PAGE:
A series of strong shareholder votes have sent a clear message that natural gas companies must do much more to address fugitive methane leakage and management. Shareholder proposals asking Houston-based Spectra Energy $SE, Tulsa-based Oneok $OKE, and Fort Worth-based Range Resources $RRC to issue reports on how they are managing high-climate-change-impact methane emissions have received favorable votes from company shareholders: 35.4%, 38.2%, and 21.7% respectively. These are the first proposals directly addressing how leaking methane affects the environmental profile of natural gas, calling on companies to disclose leakage rates and mitigation strategies.
But in the face of mounting investor concern, Range Resources management has decided to lash out at its own shareholders and their legitimate questions. In an inflammatory SEC filing, Range directly attacks shareholder rights, falsely claiming misalignment between Trillium and the company’s “real stockholders,” despite Trillium’s sizable holdings in the company. In response to the proposal, Range seems more interested in casting aspersions on its shareholders and avoiding hard questions than applying itself to find solutions to an operational inefficiency with potentially significant financial and environmental consequences. This is in sharp contrast to some peers that appear ready to address the problem.
Shareholders are concerned about the environmental, regulatory, and business risk natural gas companies face. Leaking gas is not only bad for business, but it squarely places the carbon footprint of natural gas into question. Without adequate disclosure from companies about how much methane is leaking, investors are in the dark,
said Natasha Lamb, Vice President at Trillium Asset Management, who filed the proposals on behalf of clients including the Sierra Club and the Christopher Reynolds Foundation. Co-filers include Zevin Asset Management, The Benedictine Sisters of Virginia, and Friends Fiduciary Corporation.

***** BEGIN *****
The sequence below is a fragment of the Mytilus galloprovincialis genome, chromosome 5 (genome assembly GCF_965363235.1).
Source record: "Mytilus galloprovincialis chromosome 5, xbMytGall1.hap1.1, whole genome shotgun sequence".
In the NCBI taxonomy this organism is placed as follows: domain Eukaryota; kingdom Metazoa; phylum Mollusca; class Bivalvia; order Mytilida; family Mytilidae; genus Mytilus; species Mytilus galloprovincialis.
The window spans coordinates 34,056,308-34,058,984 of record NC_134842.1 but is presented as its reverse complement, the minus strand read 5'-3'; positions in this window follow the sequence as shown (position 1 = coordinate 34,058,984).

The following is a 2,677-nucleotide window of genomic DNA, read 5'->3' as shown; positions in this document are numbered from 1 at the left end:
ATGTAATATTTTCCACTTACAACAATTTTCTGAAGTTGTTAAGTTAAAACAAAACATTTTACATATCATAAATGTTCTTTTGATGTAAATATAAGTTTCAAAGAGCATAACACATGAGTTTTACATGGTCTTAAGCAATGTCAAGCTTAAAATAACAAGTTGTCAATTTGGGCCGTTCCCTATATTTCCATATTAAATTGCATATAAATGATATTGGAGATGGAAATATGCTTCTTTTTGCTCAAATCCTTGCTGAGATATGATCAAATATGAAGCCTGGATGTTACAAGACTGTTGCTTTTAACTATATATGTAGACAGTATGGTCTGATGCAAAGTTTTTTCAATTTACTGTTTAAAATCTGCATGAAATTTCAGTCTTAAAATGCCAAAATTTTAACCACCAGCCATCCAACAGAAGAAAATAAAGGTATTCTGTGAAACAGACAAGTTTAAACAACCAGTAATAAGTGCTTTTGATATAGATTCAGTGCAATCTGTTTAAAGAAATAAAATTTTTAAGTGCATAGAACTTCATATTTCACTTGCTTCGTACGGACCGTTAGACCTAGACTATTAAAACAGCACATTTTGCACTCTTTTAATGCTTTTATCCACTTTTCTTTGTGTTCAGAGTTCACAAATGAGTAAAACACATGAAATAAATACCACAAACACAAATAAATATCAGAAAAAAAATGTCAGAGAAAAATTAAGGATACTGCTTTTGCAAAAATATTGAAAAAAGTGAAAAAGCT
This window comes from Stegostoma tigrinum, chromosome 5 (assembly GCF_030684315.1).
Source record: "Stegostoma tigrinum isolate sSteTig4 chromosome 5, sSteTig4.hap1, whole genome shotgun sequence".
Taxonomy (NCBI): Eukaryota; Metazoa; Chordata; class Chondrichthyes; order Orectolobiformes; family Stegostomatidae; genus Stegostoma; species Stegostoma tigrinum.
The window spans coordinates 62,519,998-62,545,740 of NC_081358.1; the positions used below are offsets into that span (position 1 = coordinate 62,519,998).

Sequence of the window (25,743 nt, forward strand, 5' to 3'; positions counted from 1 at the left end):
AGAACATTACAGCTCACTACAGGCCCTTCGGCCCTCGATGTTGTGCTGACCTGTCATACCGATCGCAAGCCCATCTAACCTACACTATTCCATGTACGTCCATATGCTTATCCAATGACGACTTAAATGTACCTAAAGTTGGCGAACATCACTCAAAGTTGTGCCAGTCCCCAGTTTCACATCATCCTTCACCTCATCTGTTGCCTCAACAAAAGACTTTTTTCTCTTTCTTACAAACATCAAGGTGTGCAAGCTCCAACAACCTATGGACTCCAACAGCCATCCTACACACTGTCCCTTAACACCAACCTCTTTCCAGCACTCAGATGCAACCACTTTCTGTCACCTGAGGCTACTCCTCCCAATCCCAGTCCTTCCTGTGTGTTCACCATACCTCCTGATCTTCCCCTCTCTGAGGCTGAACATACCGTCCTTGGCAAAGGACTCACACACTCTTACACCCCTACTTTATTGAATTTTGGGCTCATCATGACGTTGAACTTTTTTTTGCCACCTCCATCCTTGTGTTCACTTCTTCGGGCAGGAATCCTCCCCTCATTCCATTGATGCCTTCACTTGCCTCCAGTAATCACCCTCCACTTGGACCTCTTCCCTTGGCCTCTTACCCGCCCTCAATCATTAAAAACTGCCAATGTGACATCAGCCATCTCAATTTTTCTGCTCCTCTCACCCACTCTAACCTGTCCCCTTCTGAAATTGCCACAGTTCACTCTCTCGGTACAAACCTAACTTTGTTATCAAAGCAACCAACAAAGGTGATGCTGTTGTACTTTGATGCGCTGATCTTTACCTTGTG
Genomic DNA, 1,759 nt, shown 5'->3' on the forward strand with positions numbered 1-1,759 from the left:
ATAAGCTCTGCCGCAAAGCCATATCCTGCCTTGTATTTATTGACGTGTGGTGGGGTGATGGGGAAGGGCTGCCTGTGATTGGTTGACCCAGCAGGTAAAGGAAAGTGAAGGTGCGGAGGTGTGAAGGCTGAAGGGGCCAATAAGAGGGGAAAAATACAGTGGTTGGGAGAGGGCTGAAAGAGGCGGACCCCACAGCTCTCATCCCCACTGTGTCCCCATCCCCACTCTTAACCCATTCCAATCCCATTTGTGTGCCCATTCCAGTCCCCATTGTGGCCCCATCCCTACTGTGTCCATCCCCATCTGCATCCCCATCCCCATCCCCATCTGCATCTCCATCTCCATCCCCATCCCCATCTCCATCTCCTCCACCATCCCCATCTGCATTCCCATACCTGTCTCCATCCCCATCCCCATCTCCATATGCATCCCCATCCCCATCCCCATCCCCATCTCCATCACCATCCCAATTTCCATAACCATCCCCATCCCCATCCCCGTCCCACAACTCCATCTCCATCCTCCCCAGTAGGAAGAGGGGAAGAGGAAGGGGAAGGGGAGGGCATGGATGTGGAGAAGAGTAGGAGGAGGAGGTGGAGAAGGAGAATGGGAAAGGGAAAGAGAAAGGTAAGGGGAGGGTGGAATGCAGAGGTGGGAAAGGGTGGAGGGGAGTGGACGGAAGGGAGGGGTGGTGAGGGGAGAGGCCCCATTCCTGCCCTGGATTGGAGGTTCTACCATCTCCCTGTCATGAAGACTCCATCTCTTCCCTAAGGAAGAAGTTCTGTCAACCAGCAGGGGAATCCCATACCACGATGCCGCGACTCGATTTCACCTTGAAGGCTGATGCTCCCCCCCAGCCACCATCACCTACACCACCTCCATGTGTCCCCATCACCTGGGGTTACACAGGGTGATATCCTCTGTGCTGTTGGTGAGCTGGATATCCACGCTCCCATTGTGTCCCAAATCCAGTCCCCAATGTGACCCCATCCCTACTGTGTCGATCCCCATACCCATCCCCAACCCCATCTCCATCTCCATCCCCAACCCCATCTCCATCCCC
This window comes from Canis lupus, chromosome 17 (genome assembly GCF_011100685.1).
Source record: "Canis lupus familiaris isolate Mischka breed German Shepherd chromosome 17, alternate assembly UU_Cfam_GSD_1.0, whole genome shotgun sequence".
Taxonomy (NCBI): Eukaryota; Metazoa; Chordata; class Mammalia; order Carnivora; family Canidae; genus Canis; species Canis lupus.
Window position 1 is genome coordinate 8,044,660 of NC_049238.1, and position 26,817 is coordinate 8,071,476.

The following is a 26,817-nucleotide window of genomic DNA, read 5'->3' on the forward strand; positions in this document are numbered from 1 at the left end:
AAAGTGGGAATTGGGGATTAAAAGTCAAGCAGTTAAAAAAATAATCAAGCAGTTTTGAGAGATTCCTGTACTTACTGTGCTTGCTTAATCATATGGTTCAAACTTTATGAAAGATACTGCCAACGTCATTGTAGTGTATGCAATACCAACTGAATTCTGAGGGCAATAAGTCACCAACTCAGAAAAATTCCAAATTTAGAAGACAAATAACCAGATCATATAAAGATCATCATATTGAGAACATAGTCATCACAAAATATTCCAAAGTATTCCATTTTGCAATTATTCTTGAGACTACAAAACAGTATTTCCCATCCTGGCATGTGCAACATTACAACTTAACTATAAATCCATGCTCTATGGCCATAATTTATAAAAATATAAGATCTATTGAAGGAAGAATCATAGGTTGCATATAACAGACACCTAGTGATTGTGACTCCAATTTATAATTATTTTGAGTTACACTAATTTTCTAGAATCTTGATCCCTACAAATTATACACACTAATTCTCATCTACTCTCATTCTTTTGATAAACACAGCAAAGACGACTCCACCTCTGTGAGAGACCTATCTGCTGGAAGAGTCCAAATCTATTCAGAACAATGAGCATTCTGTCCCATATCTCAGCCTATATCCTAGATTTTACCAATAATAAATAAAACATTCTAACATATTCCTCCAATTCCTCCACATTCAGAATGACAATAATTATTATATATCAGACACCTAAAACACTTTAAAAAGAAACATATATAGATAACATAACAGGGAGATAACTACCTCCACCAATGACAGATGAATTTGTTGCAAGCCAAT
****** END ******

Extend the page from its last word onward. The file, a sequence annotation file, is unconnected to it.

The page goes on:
The oil and gas sector represents one of the largest and most rapidly growing sources of human generated methane emissions. Methane is the primary component of natural gas and is emitted from the time gas is drilled to the time it’s delivered. It is a potent contributor to accelerating climate change with 72x the impact of CO2 on global temperatures over a 20 year period. And a leakage rate above 3.2% makes natural gas worse than coal in driving global warming according to Princeton and the Environmental Defense Fund. Recent academic studies have identified leakage rates up to 9%, 3 times EPA estimates and 5 times industry estimates.
Accordingly, a 2012 joint investor statement representing $20 trillion in assets was published by the Investor Network on Climate Risk (INCR), and their European and Australian counterparts, calling on companies to implement best practice methane control technologies and programs of disclosure. “While natural gas can play an important role in making the transition to a low-carbon energy future, it cannot be considered a part of the solution to climate change without serious action to curb fugitive methane emissions,” said Mindy Lubber, president of Ceres and director of the Investor Network on Climate Risk.
In a letter to shareholders, Trillium notes methane leakage has a direct economic impact on natural gas companies: “A strong methane management program would indicate both a reduction in risk, as well as efficient operations maximizing gas for sale and shareholder value.” Lamb points out, “The business case for strong oversight and methane reduction targets is clear. Leaking gas is a symptom of poor management systems that neglect shareholder value and amplify climate change.” Lubber adds,
Considering that control technologies are not only available, but can be implemented profitably, investors are right to ask companies to explain how they are preventing this potential economic waste. Leaking methane is leaking revenue.
Gas captured through control processes can be sold in the market, generating positive returns, with control technologies boasting payback periods of less than 3 years. In fact, the National Resource Defense Council estimates control processes could generate $2 billion in annual revenues for the industry and reduce methane pollution by 80%.
“Given the rapid pace of natural gas development in the US, it is no surprise that operators appear to have prioritized growth over efficiency, and regulators have been slow to catch up,” said Lamb. The proposal highlights the potential for increased regulatory risk moving forward. Currently, the EPA is being sued by 7 states for violating the Clean Air act by failing to regulate methane, while the EPA’s own auditor has concluded current data is of questionable quality and insufficient to make policy decisions.
ISS Proxy Advisory Services, a leading advisory firm, issued “FOR” recommendations to its clients in support of the proposals, stating:
A vote FOR this proposal is warranted, as shareholders would benefit from additional information on how the company is managing its methane emissions. Such information, including quantitative emissions goals, would allow shareholders to assess relevant company performance.